Cast: Riteish Deshmukh, Tamannaah Bhatia
Director: Shashanka Ghosh
Rating: 2 Stars (out of 5)
Pure piffle paraded as profound punditry, Plan A Plan B is a rom-com that skims the surface of matters of the heart as men and women, whether entering into matrimony or opting out of it, negotiate the sharp bends on the way. The film potters around without much of a roadmap. The result is a flimsy affair that leaves far too much to the actors to salvage.
Streaming on Netflix, Plan A Plan B, directed by Shashanka Ghosh (Khoobsurat, Veere Di Wedding) and written by Rajat Aroraa (Once Upon a Time in Mumbaai, The Dirty Picture), presents an uninspired take on the cliched opposites-attracted-to-each-other theme and delivers a facile tale that revolves around a matchmaker/marriage counsellor/psychologist who plies her trade out of a shared workspace that also houses the office of an uptight divorce lawyer.
No prizes for guessing, Nirali Vora (Tamannaah Bhatia) and Kaustubh ‘Kosty’ Chougule (Riteish Deshmukh) have no love lost for each other. The two have been unlucky in their respective relationships and the past rubs off on how they deal with their obsessions and mental blocks.
Plan A Plan B swings between the vacuous to the odious in search of a sweet spot. All it manages to hit is the bottom of the barrel. The film volunteers a lot of information about the two principal characters and yet does not get us invested in their fate.
While the amiable Nirali thrives on bringing people together and saving marriages that are on the brink of collapse, the latter, an attorney who specialises in divorce and child custody cases, derives pleasure from helping couples part ways for good. No point fixing what’s broke, he insists.
Nirali has inherited the matchmaking business from her widowed, fun-loving mother Kiran (Poonam Dhillon), who continues to live it up because she believes age is only a number. But the daughter is unable to live down a personal tragedy. Her friend Seema (Kusha Kapila) wants to help her deal with the loss and move on. Nirali struggles to put her past behind her.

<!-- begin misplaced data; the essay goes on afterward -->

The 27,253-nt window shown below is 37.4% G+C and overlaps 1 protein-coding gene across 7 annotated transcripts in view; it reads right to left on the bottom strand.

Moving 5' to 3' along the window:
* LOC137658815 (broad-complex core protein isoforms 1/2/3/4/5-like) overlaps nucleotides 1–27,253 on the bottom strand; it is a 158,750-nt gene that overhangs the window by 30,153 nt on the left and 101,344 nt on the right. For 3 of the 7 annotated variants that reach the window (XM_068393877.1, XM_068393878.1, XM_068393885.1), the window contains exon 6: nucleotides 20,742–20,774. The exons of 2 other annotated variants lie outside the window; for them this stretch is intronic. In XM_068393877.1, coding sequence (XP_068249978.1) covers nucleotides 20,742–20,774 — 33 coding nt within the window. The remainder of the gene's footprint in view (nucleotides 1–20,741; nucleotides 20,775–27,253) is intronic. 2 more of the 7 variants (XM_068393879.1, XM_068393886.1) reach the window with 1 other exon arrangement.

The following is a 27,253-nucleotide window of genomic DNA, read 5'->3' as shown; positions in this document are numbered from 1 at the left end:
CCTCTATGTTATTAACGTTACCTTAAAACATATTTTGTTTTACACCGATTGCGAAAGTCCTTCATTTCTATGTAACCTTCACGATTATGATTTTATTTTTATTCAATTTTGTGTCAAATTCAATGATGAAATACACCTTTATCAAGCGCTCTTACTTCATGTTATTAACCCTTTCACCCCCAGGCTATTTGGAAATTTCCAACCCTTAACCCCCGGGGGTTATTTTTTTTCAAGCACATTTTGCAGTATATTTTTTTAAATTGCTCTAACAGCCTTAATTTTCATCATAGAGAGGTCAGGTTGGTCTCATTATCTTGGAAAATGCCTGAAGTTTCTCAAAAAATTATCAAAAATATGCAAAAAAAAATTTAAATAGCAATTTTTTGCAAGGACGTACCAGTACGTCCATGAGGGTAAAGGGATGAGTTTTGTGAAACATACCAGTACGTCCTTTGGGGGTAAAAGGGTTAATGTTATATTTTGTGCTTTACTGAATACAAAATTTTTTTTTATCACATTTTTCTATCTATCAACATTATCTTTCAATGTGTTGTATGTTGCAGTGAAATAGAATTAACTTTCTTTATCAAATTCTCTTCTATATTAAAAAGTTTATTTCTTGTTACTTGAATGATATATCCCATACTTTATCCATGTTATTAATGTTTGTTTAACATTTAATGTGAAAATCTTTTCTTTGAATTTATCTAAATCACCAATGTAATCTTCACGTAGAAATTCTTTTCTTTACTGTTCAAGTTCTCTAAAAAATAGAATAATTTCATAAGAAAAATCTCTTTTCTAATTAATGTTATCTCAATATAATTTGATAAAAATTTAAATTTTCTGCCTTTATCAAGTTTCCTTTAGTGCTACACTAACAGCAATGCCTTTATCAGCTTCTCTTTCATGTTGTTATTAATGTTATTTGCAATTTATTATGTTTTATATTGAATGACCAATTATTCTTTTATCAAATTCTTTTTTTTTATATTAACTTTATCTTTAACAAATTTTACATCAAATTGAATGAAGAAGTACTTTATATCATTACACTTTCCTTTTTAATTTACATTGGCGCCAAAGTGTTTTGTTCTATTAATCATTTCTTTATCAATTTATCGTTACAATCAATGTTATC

The crusty Kosty is worse off. His marriage has imploded. His estranged wife Runjhun (Bidita Bag in a lively cameo) wants a divorce right away. Kosty, very quick to jump the gun when it comes to his clients, is hesitant. Bitter and forlorn, he drinks, dances and hooks up with girls on a dating app.
The lead actors deliver their very best but, saddled with a patchy screenplay that swims in shallow waters, their game effort to liven up the proceedings fails to make a meaningful difference to how the film shapes up.
Plan A Plan B looks pretty and smart at first flush, but none of its witticisms, hopelessly hackneyed as they are, lands. “Matchmaking in the times of Tinder”, Kosty mocks Nirali’s calling. A slogan on a doormat outside the man’s cubicle reads “Marriage is dead”. But Kosty is loath to give his own failed marriage a decent and quick legal burial.
In the adjoining glass room, Nirali strives to make bickering couples see logic and give each other a second chance, but she cannot stop herself from reacting angrily to the constant needling that Kosty subjects her to. She calls him “Caustic Chougule” and does not hold back when indignation gets the better of her.
With unlike poles and all that bundled into the film without any room for novelty, it is easy to see the final twist coming from a mile and a half away, which in film footage terms would translate into the entire 100-odd minutes of Plan A Plan B.
As a host of other tertiary characters walk in and out of Nirali and Kosty’s offices, the film dwells on the relationship between the two bickering people and moves in a direction that it signals from the very moment that it gets underway. The twists and turns, if any, are superficial at best and add little value to an emaciated storyline.
That is not to say that Plan A Plan B has nothing at all to offer a discerning fan of relationship dramedies. It starts breezily enough as it sets the stage for the Nirali-Kosty fireworks. However, it is all downhill from there on as a predictable thaw sets in (and passions are ignited) thanks to a bond – it rests on his penchant for dance – that the divorce lawyer develops with the matchmaker’s mother as the latter prepares to celebrate her 60th birthday.
Plan A Plan B exhaust whatever potential it has in double quick time and gropes in the dark for an elusive Plan C. That is where the film goes haywire.
Riteish Deshmukh does a great job of embodying the grumpy male protagonist. Tamannaah Bhatia serves as the ideal foil as a woman who represents positivity despite her own troubles. Poonam Dhillon, although perky and buoyant, does not exactly walk away with the film.
Kusha Kapila, playing the heroine’s friend and confidante, does get a word or two in edgewise, but the character does not evolve beyond being a mere sounding board. Bidita Bag, in an appearance that is made up of two scenes, leaves an impression that belies the abbreviated nature of the role.
Plan A Plan B is far less intelligent than it thinks it is. It certainly isn’t brainless, but far too much of the film beats about the bush and peddles notions that have been done to death by better, more impactful movies.
The two-star rating for Plan A Plan B is solely for the two stars who stay on course even as the film goes all over the place.